“THE KINGSMAN” My rating: B-
129 minutes | MPAA rating: R
“KINGSMAN: THE SECRET SERVICE”
Tone is the secret sauce of cinema.
A film can have an interesting plot, good acting, great production values…but if the tone is off the whole thing sits queasily on the stomach like a cheap Mexican dinner.
Matthew Vaughn’s “Kingsman” has a lot going for it. It’s a wicked spoof of Bondish spy films with tons of over-the-top action. At its center it has a nifty mentor-student relationship. And in Colin Firth and newcomer Taron Egerton it has a couple of hugely charismatic leading men.
And yet the tone is, well, iffy.
Borrowing the arched-eyebrow approach of Patrick Macnee’s John Steed from the old “Avengers” TV show, Firth plays Harry Hart, aka Galahad, a member of a super secret agency known as the Kingsmen.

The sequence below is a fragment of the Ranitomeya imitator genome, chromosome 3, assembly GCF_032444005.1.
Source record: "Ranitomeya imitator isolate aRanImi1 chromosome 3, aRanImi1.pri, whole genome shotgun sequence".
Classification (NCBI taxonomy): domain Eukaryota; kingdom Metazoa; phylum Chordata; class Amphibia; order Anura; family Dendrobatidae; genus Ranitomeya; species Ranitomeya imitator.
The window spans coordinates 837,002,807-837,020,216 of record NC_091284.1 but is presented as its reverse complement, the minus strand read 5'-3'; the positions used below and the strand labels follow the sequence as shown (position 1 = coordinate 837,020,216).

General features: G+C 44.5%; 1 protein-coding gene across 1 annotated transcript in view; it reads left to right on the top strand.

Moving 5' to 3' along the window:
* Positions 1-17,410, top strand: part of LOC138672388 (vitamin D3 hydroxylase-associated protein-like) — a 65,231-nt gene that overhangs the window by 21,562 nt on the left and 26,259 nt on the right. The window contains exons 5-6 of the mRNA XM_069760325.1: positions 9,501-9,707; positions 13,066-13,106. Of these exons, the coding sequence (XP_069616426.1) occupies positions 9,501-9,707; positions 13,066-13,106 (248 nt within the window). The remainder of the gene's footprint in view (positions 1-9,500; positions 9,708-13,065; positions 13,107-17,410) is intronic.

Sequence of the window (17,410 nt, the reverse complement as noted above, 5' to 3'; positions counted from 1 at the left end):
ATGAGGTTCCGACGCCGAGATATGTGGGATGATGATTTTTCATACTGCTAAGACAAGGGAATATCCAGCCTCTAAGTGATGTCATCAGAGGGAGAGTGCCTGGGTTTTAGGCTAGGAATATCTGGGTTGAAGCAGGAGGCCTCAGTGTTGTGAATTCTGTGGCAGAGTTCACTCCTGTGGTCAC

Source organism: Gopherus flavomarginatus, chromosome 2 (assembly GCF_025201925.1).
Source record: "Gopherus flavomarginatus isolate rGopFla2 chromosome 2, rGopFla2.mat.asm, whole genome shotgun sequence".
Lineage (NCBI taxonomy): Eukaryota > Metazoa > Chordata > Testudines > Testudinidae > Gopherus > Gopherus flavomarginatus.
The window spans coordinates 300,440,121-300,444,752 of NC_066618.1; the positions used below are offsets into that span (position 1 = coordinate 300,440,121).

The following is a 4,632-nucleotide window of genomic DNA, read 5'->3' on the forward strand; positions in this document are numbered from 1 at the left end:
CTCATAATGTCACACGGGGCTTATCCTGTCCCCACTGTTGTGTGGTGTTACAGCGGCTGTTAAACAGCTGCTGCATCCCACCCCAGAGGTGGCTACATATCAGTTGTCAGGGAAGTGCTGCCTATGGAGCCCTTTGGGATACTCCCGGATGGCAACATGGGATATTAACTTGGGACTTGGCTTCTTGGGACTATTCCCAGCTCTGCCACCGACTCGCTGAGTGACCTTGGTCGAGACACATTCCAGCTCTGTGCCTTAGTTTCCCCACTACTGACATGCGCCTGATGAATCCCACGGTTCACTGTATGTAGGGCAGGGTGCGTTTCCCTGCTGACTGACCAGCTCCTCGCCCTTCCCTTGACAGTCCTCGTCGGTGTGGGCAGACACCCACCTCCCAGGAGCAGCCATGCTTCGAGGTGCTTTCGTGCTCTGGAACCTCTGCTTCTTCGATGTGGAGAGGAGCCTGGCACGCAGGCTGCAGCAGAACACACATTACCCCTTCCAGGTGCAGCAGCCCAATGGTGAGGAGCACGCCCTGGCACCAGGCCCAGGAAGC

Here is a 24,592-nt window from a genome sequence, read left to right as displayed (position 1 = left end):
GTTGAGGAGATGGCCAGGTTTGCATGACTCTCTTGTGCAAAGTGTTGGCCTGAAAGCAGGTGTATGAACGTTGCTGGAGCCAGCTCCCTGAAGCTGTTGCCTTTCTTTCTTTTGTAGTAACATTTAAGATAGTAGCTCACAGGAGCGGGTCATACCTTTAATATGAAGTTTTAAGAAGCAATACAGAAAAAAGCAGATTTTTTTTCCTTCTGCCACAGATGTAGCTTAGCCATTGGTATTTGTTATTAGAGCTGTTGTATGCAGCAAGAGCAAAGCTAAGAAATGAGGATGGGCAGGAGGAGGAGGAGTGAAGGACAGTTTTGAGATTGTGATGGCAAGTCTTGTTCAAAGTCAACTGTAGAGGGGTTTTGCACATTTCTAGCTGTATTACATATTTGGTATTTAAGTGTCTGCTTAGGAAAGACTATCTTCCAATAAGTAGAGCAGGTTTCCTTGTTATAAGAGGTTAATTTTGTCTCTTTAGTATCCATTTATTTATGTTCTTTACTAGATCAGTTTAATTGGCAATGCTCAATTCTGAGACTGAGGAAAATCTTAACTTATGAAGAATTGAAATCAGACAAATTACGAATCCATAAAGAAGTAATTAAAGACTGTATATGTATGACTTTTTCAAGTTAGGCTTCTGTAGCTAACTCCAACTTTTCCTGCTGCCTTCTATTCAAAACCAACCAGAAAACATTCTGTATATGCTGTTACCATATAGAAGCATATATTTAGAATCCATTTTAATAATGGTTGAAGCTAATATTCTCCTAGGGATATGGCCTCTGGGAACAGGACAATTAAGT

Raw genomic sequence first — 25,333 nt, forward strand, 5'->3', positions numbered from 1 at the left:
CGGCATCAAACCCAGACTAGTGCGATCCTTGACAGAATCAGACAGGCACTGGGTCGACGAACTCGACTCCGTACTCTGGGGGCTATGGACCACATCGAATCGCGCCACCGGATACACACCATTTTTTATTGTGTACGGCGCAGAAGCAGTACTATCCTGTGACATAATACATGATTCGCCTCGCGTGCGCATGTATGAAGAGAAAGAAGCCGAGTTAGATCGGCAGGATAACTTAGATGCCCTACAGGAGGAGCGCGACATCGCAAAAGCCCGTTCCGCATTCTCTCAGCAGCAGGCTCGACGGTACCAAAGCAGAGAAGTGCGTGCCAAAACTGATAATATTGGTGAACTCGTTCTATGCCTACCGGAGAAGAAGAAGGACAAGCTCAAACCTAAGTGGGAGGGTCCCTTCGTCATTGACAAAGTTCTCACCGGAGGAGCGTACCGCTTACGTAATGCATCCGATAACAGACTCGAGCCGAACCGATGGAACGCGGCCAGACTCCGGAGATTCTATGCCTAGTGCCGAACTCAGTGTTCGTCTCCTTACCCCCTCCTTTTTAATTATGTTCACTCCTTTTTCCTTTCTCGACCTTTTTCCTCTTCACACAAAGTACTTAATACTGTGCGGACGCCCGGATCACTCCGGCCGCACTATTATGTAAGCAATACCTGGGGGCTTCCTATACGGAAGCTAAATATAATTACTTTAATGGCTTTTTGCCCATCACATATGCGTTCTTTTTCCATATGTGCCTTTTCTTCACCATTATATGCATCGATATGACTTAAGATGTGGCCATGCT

Operating out of a men’s clothing shop in London (which explains why its agents are so nattily dressed with pinstriped suits, tortoise-shell glasses and deadly umbrellas), the Kingsmen were formed decades ago by a cabal of obscenely rich men who thought international security too important to be left in the hands of governments and politicians.
The story — adapted by Vaughn and Jane Goldman from the comic Secret Service by Mark Millar and Dave Gibbons — has two main components.